Your foray into the entertainment industry came at a very early age, when you were only four years old!
My very first commercial was for California Raisins. It was the last commercial that they shot using actors instead of those little dancing raisins. The premise of the commercial was the crazy things that young children would do to procure snacks. It was just a montage of different images. My image was that I was sitting in front of an empty fridge… all the contents are spilled out on the floor. It was like one of those “ah, gotcha” moments, and I remember them handing me this hotdog and a jar of peanut butter. They were like, “Okay, dip the hotdog into the peanut butter!” I was like, ‘That’s disgusting, but okay, that’s what they want me to do, so…’ (Laughs) That’s the only memory I have of that.
Then you jumped right into a diversity of movie genres. All I Want for Christmas (1991), which is a really great movie with Ethan Embry, then Patriot Games (1992) with Harrison Ford, followed by Hocus Pocus (1993) with Bette Midler.
I also did Paradise (1991) when I was nine, with Don Johnson and Melanie Griffith. That was my first real film. It was based on a French film, Le Grand Chemin, and Mary Agnes Donoghue was the director. I worked with Elijah Wood, as well. That was the first encounter I had with the concept of “acting,” instead of just performing. It was the first, you know, this is a character, this is how she feels, this is how she thinks. Mary was really good at getting us to… you know, nine- and ten-year-old little kids, we can get a little rambunctious from time to time. She was really great at grounding us and taking us into a more somber place to hit some of those notes. That film informed the kind of projects that I wanted to do after that. With Patriot Games, that was just like, let me sign away my life right now, so I can work with Harrison Ford. (Laughs) Whatever we need to do, let’s do it! He was my hero at that time.
Were you a fan of Star Wars?
No, Indiana Jones was my jam. You know, when you’re that age you watch films over and over and over. Indiana Jones was on my loop of those films that I watched repeatedly.
Do you remember being starstruck when you first met him?
Oh yeah! I was nervous as all get-out. I don’t even know how I got through the audition with him. Honestly, maybe it helped that I was so nervous, because at some point, they were like, “Bust through this door, act like you are really really scared, like you’re crying, like someone’s coming to get you, and you just need your dad to protect you, and everything.” I was, ‘OK, I’m so nervous right now, I could totally do that! I am terrified! I do want to cry! I do want my dad!’ (Laughs)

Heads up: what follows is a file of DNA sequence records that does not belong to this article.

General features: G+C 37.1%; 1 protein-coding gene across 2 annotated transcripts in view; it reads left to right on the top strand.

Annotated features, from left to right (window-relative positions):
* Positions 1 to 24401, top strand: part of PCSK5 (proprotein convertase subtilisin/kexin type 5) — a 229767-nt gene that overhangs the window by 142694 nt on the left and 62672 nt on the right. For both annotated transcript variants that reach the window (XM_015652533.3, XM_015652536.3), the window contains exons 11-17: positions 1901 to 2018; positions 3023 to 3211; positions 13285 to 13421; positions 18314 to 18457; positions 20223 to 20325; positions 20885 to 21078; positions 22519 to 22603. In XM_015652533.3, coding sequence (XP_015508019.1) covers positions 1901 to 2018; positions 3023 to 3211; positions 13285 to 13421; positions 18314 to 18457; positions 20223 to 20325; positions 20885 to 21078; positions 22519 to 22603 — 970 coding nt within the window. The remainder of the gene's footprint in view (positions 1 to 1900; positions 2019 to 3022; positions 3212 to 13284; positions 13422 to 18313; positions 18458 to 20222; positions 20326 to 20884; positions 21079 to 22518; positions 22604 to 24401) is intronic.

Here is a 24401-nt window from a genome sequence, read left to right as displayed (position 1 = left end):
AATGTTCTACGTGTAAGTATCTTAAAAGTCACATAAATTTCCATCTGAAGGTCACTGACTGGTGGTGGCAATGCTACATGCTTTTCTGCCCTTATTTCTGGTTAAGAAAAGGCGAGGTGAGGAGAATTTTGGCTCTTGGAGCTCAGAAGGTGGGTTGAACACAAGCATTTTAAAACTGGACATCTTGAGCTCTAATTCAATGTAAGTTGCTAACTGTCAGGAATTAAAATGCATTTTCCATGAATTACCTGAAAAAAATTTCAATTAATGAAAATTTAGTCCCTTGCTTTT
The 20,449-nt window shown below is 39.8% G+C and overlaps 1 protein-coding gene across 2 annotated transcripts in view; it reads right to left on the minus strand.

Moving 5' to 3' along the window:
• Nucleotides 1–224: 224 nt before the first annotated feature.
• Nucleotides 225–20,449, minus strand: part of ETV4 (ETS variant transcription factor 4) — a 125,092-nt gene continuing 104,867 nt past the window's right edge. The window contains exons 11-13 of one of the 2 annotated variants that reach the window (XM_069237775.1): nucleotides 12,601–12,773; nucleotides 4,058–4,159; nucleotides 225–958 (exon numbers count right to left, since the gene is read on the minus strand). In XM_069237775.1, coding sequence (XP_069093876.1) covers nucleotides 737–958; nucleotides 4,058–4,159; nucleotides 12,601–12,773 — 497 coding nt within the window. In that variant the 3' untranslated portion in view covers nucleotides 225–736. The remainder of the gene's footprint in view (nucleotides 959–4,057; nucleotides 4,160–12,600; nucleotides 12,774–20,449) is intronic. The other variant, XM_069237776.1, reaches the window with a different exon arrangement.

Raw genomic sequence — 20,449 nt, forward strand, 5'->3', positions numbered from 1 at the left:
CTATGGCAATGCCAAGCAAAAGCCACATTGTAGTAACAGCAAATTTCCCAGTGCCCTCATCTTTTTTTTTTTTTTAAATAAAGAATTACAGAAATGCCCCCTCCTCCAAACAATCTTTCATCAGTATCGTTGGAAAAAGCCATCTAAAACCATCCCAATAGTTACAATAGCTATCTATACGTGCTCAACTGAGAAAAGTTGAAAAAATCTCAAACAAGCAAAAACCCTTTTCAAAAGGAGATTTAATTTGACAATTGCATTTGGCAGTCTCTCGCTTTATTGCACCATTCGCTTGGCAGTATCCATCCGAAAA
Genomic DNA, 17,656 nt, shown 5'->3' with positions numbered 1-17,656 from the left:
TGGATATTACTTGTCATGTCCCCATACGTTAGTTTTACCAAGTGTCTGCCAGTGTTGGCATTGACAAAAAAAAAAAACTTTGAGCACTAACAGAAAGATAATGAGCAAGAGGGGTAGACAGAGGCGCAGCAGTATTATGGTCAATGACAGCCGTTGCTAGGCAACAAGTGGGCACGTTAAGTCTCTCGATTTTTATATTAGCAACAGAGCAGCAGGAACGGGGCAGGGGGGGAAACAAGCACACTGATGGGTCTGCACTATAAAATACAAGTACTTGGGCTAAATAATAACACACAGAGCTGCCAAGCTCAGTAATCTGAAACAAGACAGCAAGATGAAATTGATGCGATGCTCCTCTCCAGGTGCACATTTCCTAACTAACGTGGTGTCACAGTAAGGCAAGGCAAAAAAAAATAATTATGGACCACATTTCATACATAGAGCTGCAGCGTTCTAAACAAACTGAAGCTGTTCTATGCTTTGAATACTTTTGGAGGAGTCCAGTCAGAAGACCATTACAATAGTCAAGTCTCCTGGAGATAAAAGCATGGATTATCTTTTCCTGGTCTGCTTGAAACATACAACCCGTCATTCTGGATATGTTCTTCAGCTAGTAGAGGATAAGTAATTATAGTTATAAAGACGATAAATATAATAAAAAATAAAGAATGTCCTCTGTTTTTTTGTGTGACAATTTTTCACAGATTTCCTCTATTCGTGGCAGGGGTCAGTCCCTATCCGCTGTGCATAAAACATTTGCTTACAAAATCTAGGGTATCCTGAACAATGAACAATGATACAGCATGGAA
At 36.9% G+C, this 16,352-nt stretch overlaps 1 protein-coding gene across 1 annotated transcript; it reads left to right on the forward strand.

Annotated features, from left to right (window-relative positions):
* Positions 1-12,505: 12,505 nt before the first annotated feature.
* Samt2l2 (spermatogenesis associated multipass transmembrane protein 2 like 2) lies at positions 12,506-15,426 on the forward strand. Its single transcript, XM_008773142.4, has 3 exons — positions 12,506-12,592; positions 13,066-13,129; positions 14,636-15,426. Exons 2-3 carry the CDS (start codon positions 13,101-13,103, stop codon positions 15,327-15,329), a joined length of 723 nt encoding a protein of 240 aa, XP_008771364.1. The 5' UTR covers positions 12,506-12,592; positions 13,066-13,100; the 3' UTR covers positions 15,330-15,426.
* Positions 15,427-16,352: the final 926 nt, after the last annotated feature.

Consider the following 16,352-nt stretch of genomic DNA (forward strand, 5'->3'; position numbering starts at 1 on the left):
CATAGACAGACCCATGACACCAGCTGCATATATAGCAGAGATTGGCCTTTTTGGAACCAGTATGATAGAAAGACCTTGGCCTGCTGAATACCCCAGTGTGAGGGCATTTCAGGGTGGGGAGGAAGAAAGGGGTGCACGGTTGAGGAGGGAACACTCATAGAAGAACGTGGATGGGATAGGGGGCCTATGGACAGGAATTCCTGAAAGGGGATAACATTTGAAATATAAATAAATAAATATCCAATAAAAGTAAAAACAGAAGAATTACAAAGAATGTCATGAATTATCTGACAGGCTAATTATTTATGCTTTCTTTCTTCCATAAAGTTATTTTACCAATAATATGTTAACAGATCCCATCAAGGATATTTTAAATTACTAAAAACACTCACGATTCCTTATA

How was he to work with?
A dream. You know, he had a really sardonic delivery in everything he does, but for me looking at him at that age, I was just too nervous to be around… I wanted to observe and not draw attention to myself. I wanted to see what the real Harrison was like. Okay, he’s not Indiana Jones, got that. Who is he then? But he was super cool, really, really dedicated to the technical aspects of the craft and what his job was. He was very circumspect about every little choice, and very collaborative. Getting to observe that was a real eye-opener, too. There’s a level of care and dedication that professionals employ when it comes to it. And that really stuck with me. That, and Altoids. (Laughs)
At that young age?
Well, yeah, after lunch, you know, he would pop one. (Laughs) Other times too! After lunch one day he was like, ‘Would you like an Altoid?’ and I said, ‘I don’t know what that is, but I’ll try one.’ (Laughs)
Were you excited about Hocus Pocus, because that seems like a fun picture for a kid to do?
Oh yeah, absolutely. I mean, I remember getting the script, which at the time I thought was overly dense, because it had all this information about the background of the witches, and my ten-year-old brain was like, ‘Come on, get to the story, guys. Where’s the dialogue? What are we doing? What are we saying?’ But you know, Halloween always was, is, and will always be, my favorite holiday, so getting to play that kind of sassy Dani Dennison who always had some kind of sharp comeback was a lot of fun. The sets were amazing. I loved working with Vinessa [Shaw] and Omri [Katz]. I was super excited to just be working on such a cool project. I had familiarized myself with Bette Midler, and a little bit with Kathy [Najimy], but, you know, we didn’t get a chance to work with the witches THAT much. But when we did, those days were like a blast. And the sets were so amazing, and Kenny Ortega, our director… There are so many great things to say about that movie, but I guess the downside of that is that when it first came out, it was a bust.
It never did well when it first came out?
Not, not really. It was critically panned. Yeah, and it didn’t make that much money and then like five or six years later people started talking about Hocus Pocus again and it really hasn’t stopped. Like, it gets really loud around August. (Laughs) People start screaming about it.
Now, your parents were also in the entertainment industry.
Were they? (Laughs)
I won’t go too far into the weeds with that, but as adult performers in the 1970s they weren’t naive with the types of characters and dangers that their daughter could be running into. How did you first get into the entertainment industry and were they very protective?